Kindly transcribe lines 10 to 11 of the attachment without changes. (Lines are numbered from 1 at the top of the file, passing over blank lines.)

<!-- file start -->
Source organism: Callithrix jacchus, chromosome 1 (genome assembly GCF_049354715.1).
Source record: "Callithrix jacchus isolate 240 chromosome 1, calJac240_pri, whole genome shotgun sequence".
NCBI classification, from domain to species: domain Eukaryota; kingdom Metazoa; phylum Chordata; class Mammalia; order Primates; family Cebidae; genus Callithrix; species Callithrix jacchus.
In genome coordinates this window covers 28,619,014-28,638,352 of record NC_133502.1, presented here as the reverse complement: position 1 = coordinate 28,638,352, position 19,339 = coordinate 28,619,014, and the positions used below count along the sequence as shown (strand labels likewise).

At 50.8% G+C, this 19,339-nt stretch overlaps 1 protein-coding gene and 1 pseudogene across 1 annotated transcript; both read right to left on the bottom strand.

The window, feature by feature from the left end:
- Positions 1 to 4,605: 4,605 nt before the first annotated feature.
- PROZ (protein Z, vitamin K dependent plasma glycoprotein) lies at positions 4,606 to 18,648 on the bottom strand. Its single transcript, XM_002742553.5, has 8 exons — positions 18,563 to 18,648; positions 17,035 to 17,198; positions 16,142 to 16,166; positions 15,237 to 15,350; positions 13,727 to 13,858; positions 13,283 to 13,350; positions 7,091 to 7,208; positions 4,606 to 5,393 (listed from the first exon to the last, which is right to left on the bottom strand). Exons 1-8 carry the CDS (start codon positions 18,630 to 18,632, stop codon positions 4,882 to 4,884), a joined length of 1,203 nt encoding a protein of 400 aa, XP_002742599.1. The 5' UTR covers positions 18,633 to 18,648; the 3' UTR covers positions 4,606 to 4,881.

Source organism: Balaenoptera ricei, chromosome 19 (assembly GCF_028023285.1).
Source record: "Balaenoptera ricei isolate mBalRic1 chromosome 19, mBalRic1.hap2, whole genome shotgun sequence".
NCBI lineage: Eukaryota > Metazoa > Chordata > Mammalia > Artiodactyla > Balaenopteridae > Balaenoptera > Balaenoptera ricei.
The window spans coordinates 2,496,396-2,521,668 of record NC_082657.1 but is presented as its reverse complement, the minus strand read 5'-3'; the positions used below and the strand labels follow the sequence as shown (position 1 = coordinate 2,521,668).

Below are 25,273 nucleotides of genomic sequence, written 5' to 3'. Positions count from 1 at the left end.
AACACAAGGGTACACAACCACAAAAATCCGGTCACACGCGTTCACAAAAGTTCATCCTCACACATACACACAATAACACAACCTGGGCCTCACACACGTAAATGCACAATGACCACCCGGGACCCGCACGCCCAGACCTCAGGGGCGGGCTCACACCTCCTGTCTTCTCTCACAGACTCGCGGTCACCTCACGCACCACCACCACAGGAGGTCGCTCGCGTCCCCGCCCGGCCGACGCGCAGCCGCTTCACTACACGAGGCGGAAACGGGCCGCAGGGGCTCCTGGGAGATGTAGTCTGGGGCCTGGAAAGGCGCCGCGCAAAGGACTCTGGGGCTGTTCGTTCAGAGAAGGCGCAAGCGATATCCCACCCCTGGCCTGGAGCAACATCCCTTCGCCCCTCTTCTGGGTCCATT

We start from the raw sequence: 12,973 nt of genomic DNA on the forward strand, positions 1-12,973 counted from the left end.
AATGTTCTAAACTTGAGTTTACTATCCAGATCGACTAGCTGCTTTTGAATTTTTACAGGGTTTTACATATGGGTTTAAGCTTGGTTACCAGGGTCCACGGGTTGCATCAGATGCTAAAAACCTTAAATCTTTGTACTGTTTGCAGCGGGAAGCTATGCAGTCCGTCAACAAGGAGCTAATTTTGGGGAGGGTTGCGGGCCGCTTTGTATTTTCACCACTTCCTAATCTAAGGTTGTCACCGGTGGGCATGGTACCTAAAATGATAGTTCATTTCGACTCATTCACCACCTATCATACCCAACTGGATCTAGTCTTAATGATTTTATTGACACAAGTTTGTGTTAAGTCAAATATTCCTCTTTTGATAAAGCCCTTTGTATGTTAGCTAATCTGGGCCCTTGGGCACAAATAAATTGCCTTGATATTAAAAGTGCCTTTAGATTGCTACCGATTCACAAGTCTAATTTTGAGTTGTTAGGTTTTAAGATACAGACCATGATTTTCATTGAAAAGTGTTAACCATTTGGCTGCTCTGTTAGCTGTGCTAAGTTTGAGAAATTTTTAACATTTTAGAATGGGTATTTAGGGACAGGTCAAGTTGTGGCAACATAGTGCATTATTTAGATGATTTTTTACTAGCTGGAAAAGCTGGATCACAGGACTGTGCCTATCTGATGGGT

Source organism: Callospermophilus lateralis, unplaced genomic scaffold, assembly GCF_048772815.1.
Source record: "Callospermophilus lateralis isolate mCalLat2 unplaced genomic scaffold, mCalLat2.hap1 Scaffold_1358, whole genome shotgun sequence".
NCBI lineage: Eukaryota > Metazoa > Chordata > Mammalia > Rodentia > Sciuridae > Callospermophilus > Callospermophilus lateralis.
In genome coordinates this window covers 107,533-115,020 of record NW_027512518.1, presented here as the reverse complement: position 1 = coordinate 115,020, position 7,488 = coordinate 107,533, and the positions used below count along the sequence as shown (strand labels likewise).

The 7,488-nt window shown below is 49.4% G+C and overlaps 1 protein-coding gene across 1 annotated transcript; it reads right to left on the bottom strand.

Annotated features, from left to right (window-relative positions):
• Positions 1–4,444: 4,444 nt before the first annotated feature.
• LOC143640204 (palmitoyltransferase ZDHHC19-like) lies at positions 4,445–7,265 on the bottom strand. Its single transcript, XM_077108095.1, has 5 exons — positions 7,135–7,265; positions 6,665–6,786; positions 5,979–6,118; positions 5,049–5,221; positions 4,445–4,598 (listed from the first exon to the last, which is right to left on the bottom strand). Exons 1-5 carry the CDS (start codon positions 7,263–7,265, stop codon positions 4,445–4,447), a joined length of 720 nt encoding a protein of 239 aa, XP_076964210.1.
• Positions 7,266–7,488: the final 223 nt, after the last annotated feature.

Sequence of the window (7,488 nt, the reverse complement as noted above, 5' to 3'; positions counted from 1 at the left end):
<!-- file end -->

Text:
Source record: "Balaenoptera ricei isolate mBalRic1 chromosome 19, mBalRic1.hap2, whole genome shotgun sequence".
NCBI lineage: Eukaryota > Metazoa > Chordata > Mammalia > Artiodactyla > Balaenopteridae > Balaenoptera > Balaenoptera ricei.